“On Andrea Morucchio and Laudes Regiae”, critic text by Paolo Toffolutti, 2007, eng

A smile accompanies the existential breath that Andrea Morucchio has placed on the floor of the Fireplace Hall in the ex-Convent of Saints Cosma and Damian in Venice. That smile escapes from a medieval helmet and transfers itself definitely in the external space with an absorbed yet mocking gaze, similar to the one emitted by some gnome-shaped lawn ornaments which guard modern gardens.

There are seventeen identical chess pieces, paths of infinite bumps, grooves, irregularities contracted within the blurring of a singular repeated gaze. Indicali casts like half busts of medieval army leaders and/or emperors leaking over from Greco-Roman times, to be re-exhumed, under false pretences, as Olympian gods. They are courageous grimaces frozen in glass, formae vitae insufflated within a stampo malico, which still contains the hollow of its generating breath. Yet they also represent a cemetery of uniforms in the shape of peeled half busts, obtained by being turning inside out, half bodies no longer protected by their armour, exposed in their fragile nudity, delivered to this world with a kick.

They appear as cheerful faces which formally conclude their allegory with enigmatic grimaces, an omen of not being able or not knowing how to parry the blow, which since the beginning of time has loomed over their destiny and that of others. Andrea Morucchio looks to modern and contemporary sculpture, which looks to the past, in order to dialogue with faces and architecture, just as he did years earlier, camera over shoulder, during his prolonged stay in Cuba, caught between the people and the life.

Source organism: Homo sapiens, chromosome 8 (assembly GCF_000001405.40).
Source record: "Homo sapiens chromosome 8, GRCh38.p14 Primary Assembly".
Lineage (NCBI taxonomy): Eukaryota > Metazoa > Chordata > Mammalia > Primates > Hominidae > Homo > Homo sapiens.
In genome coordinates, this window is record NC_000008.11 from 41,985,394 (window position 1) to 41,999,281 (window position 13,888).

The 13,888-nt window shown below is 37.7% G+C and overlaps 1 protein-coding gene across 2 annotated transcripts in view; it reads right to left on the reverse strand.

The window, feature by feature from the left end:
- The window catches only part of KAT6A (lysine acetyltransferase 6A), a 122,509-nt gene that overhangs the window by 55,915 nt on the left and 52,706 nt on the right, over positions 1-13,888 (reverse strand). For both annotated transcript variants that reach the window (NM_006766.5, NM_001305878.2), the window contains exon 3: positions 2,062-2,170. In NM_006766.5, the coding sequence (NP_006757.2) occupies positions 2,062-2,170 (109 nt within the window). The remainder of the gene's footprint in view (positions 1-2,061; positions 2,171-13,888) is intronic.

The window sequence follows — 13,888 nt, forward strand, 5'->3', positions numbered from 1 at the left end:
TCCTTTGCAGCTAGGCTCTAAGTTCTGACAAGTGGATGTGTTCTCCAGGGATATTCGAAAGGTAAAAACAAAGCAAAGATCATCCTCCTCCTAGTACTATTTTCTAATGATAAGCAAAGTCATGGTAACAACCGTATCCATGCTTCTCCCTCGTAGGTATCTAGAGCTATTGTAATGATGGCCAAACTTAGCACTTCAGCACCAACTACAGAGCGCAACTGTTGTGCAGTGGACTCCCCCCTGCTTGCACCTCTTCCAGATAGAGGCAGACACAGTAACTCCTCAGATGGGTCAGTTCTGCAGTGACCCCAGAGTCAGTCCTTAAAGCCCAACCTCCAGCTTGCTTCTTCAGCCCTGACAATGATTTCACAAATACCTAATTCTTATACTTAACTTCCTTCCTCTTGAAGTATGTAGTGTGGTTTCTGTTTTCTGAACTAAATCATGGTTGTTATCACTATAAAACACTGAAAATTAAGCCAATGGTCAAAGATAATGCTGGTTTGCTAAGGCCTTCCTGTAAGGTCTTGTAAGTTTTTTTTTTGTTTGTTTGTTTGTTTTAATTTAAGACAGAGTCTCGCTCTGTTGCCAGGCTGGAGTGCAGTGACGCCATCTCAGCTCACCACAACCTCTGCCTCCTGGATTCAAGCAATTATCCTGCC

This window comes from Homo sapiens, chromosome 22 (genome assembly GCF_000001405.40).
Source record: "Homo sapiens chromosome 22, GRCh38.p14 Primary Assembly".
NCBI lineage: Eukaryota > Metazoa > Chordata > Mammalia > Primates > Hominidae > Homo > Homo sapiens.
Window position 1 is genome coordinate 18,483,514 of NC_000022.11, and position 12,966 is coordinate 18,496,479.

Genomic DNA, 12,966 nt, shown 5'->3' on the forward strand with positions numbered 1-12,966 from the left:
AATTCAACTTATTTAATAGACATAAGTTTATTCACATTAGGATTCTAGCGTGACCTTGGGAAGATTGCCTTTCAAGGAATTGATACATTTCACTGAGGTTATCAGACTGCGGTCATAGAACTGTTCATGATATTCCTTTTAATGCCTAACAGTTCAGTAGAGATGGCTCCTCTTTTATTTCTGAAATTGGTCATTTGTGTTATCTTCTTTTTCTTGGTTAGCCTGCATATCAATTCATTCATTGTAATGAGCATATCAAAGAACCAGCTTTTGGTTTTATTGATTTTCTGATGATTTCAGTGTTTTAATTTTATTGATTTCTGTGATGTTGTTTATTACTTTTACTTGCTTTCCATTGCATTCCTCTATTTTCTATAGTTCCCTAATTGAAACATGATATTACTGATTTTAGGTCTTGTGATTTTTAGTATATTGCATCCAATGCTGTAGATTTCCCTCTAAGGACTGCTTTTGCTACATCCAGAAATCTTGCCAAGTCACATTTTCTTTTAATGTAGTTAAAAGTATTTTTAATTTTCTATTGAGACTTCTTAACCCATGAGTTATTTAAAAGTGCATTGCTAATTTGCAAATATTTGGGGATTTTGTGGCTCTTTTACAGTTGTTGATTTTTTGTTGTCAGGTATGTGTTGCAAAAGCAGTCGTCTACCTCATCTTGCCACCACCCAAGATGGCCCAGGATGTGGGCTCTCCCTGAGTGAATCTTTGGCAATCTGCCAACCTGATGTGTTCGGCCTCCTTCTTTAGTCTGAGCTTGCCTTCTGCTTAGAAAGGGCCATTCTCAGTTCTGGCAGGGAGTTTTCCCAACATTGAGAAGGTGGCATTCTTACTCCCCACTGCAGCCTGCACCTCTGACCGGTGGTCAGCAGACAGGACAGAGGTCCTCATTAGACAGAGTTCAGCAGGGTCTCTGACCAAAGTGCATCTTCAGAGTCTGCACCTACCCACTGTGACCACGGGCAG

The human figure is the territory, which before Morucchio, had been crossed by Medardo Rosso, Gino De Dominicis, Anish Kapoor and Thomas Schutte among many others. The object made red - like the blood casts of Antony McQueen - shifts the consideration from form to material. The glass, the transparency, the intangibility of which these guards are made, likens them to bloodied pawns, aligned in offensive and defensive positions on the same side. Medardo Rosso paved the road which connected figure and architecture in a wide and uninterrupted gesture of light, which now caresses the frosted glass of Laudes Regiae as it previously did the wax. The material is already an image of light, reflected light, which wisely guided, has brought the gesture and the gaze beyond reach.

I do not feel it is necessary to underline the reference to the sacred. It suffices to think of the examples of infinite invulnerability in the outlines of Gilgamesh and Urvasi, shaded in the tableaus which Gino De Dominicis left us and which so singularly relate with this army of hollows. And lastly, Thomas Schutte expresses the entire sociality of the people which exudes from every figure, a people recomposed in a domestic unity, placed in charge of all the moments of life. A worldliness which receives these glass works of convex surfaces and curved borders and which, creates connections through the unitary and simple forms, similar and contrary to the functionality of Alessi design, which makes itself ironic and familiar, while relating with the stereotypes of cartoon culture, through functional shapes which appear organic, phytomorphic or phallic.

Highs and lows continuously ricochet. There can no longer be sensuous or conceptual separations: the object, circumvented by a comic form, surrounds itself with an aura of sacredness like a volatile emotion or thought caught between laughter and tears. Paraphrasing Louis Wauxcelles, the work could thus be expounded, Laudes Regiae: “Seventeen Gnomes in the mid-1400s!”